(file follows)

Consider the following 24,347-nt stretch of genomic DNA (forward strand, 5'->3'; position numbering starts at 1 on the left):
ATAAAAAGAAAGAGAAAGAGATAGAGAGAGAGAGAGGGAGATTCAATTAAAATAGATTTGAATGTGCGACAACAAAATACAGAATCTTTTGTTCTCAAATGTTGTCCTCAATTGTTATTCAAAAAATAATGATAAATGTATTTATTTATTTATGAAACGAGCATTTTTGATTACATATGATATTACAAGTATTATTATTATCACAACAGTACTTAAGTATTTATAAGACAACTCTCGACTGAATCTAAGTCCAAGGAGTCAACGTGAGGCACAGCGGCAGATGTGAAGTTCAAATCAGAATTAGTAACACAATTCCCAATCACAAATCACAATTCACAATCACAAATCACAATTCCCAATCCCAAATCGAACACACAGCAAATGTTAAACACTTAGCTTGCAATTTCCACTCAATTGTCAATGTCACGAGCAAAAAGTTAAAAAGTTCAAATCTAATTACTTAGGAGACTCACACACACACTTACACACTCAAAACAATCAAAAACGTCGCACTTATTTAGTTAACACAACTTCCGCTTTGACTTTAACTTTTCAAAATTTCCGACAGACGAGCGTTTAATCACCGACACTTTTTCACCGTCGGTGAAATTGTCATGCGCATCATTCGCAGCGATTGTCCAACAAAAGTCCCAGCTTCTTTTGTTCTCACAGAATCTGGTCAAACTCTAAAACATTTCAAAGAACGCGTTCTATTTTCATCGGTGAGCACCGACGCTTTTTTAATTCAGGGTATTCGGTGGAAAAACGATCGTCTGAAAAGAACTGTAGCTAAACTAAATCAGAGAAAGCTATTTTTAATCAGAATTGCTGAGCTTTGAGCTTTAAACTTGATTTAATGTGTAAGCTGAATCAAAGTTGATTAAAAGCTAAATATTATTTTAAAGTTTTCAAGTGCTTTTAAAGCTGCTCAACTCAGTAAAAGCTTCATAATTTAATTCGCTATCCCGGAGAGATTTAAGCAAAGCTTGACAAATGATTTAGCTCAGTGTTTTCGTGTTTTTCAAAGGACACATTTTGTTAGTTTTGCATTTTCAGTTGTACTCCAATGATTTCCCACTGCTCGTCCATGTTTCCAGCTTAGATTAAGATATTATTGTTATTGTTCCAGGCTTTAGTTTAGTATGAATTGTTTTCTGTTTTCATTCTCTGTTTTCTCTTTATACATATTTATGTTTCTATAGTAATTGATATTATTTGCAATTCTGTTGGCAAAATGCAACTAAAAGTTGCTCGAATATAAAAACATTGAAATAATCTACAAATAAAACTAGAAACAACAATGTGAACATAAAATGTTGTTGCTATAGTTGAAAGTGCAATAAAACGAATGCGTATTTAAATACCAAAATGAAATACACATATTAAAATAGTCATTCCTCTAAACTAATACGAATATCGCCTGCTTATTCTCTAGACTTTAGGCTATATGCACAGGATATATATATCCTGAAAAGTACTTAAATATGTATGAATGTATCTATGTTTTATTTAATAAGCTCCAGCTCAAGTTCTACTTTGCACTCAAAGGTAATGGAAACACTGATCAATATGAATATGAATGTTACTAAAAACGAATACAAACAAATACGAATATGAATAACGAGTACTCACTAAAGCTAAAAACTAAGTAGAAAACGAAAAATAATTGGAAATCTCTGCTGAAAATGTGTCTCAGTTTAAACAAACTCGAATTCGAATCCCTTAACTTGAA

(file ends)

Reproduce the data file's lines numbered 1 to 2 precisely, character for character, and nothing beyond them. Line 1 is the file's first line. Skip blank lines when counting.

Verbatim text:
Consider the following 24,347-nt stretch of genomic DNA (forward strand, 5'->3'; position numbering starts at 1 on the left):
ATAAAAAGAAAGAGAAAGAGATAGAGAGAGAGAGAGGGAGATTCAATTAAAATAGATTTGAATGTGCGACAACAAAATACAGAATCTTTTGTTCTCAAATGTTGTCCTCAATTGTTATTCAAAAAATAATGATAAATGTATTTATTTATTTATGAAACGAGCATTTTTGATTACATATGATATTACAAGTATTATTATTATCACAACAGTACTTAAGTATTTATAAGACAACTCTCGACTGAATCTAAGTCCAAGGAGTCAACGTGAGGCACAGCGGCAGATGTGAAGTTCAAATCAGAATTAGTAACACAATTCCCAATCACAAATCACAATTCACAATCACAAATCACAATTCCCAATCCCAAATCGAACACACAGCAAATGTTAAACACTTAGCTTGCAATTTCCACTCAATTGTCAATGTCACGAGCAAAAAGTTAAAAAGTTCAAATCTAATTACTTAGGAGACTCACACACACACTTACACACTCAAAACAATCAAAAACGTCGCACTTATTTAGTTAACACAACTTCCGCTTTGACTTTAACTTTTCAAAATTTCCGACAGACGAGCGTTTAATCACCGACACTTTTTCACCGTCGGTGAAATTGTCATGCGCATCATTCGCAGCGATTGTCCAACAAAAGTCCCAGCTTCTTTTGTTCTCACAGAATCTGGTCAAACTCTAAAACATTTCAAAGAACGCGTTCTATTTTCATCGGTGAGCACCGACGCTTTTTTAATTCAGGGTATTCGGTGGAAAAACGATCGTCTGAAAAGAACTGTAGCTAAACTAAATCAGAGAAAGCTATTTTTAATCAGAATTGCTGAGCTTTGAGCTTTAAACTTGATTTAATGTGTAAGCTGAATCAAAGTTGATTAAAAGCTAAATATTATTTTAAAGTTTTCAAGTGCTTTTAAAGCTGCTCAACTCAGTAAAAGCTTCATAATTTAATTCGCTATCCCGGAGAGATTTAAGCAAAGCTTGACAAATGATTTAGCTCAGTGTTTTCGTGTTTTTCAAAGGACACATTTTGTTAGTTTTGCATTTTCAGTTGTACTCCAATGATTTCCCACTGCTCGTCCATGTTTCCAGCTTAGATTAAGATATTATTGTTATTGTTCCAGGCTTTAGTTTAGTATGAATTGTTTTCTGTTTTCATTCTCTGTTTTCTCTTTATACATATTTATGTTTCTATAGTAATTGATATTATTTGCAATTCTGTTGGCAAAATGCAACTAAAAGTTGCTCGAATATAAAAACATTGAAATAATCTACAAATAAAACTAGAAACAACAATGTGAACATAAAATGTTGTTGCTATAGTTGAAAGTGCAATAAAACGAATGCGTATTTAAATACCAAAATGAAATACACATATTAAAATAGTCATTCCTCTAAACTAATACGAATATCGCCTGCTTATTCTCTAGACTTTAGGCTATATGCACAGGATATATATATCCTGAAAAGTACTTAAATATGTATGAATGTATCTATGTTTTATTTAATAAGCTCCAGCTCAAGTTCTACTTTGCACTCAAAGGTAATGGAAACACTGATCAATATGAATATGAATGTTACTAAAAACGAATACAAACAAATACGAATATGAATAACGAGTACTCACTAAAGCTAAAAACTAAGTAGAAAACGAAAAATAATTGGAAATCTCTGCTGAAAATGTGTCTCAGTTTAAACAAACTCGAATTCGAATCCCTTAACTTGAA